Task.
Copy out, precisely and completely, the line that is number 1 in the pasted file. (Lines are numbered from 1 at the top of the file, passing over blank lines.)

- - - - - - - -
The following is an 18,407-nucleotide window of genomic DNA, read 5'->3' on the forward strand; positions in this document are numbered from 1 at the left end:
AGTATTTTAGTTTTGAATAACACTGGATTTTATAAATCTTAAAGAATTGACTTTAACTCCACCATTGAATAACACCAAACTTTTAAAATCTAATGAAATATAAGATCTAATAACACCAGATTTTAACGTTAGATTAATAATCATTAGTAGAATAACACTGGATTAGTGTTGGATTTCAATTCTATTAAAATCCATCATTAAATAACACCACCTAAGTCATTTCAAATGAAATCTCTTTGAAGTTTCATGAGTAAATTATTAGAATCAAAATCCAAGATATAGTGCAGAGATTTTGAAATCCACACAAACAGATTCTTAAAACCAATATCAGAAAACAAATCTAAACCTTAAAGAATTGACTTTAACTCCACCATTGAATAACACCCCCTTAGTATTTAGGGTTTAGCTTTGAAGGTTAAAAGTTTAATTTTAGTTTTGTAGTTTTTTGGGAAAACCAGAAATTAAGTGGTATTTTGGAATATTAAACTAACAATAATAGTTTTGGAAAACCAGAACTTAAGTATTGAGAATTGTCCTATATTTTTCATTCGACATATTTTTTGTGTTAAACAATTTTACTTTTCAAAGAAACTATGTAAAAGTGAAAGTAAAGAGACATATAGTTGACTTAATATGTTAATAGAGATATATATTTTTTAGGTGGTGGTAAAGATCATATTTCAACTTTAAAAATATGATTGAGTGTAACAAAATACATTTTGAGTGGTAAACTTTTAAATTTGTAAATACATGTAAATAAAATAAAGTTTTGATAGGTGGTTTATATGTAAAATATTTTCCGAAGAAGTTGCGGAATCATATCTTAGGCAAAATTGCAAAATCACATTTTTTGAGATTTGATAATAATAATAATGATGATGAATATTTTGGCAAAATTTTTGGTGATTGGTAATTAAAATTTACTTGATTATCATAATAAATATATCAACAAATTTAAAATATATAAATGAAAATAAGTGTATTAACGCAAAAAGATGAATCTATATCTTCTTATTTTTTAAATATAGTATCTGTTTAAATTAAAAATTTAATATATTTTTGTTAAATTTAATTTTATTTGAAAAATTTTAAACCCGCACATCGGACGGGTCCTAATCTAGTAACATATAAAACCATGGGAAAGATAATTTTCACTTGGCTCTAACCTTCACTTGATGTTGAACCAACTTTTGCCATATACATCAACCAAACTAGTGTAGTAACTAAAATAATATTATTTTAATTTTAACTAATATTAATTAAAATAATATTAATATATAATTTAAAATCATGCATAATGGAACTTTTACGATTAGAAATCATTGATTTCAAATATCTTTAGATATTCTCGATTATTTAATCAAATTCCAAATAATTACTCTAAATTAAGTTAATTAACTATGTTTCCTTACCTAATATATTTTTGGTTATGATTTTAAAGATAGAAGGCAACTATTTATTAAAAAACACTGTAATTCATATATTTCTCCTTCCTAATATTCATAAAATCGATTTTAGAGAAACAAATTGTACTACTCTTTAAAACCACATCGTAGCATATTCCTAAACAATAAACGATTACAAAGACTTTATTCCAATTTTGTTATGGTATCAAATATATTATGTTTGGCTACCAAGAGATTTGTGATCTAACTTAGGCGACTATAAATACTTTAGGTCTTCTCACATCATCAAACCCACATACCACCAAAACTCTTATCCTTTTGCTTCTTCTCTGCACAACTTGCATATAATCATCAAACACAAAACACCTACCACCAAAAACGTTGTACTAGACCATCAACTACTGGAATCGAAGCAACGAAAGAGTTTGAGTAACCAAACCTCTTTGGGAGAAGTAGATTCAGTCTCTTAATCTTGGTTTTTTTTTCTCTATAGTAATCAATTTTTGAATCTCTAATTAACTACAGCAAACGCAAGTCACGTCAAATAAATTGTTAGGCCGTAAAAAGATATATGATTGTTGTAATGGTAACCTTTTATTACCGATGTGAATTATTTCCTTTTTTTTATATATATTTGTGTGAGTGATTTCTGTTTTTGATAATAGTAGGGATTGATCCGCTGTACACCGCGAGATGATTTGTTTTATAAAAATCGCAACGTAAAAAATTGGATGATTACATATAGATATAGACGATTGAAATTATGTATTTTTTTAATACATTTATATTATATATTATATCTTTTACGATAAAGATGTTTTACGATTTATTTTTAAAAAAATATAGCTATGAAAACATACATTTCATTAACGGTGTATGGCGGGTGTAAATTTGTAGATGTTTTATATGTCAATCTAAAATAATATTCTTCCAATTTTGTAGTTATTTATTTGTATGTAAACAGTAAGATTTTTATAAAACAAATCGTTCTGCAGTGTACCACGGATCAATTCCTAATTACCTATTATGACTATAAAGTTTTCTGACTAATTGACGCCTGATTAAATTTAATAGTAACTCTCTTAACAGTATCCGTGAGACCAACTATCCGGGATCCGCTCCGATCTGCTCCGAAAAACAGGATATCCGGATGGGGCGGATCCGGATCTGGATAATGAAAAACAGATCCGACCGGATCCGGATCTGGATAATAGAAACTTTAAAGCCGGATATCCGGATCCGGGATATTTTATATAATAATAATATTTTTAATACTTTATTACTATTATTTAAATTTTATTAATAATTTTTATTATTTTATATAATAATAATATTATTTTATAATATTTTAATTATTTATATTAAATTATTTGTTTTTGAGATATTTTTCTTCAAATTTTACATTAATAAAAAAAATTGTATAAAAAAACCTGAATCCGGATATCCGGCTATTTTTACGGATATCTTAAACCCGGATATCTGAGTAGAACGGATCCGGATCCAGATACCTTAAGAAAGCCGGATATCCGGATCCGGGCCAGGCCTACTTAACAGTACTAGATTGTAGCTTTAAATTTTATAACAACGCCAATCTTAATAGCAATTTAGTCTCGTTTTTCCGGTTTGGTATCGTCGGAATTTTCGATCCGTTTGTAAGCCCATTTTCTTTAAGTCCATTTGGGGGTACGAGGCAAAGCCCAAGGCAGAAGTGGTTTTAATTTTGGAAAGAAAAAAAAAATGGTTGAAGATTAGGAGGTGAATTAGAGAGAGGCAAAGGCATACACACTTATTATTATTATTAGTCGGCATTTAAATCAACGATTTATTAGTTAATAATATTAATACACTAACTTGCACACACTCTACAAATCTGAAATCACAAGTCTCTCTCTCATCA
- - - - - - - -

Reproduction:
The following is an 18,407-nucleotide window of genomic DNA, read 5'->3' on the forward strand; positions in this document are numbered from 1 at the left end: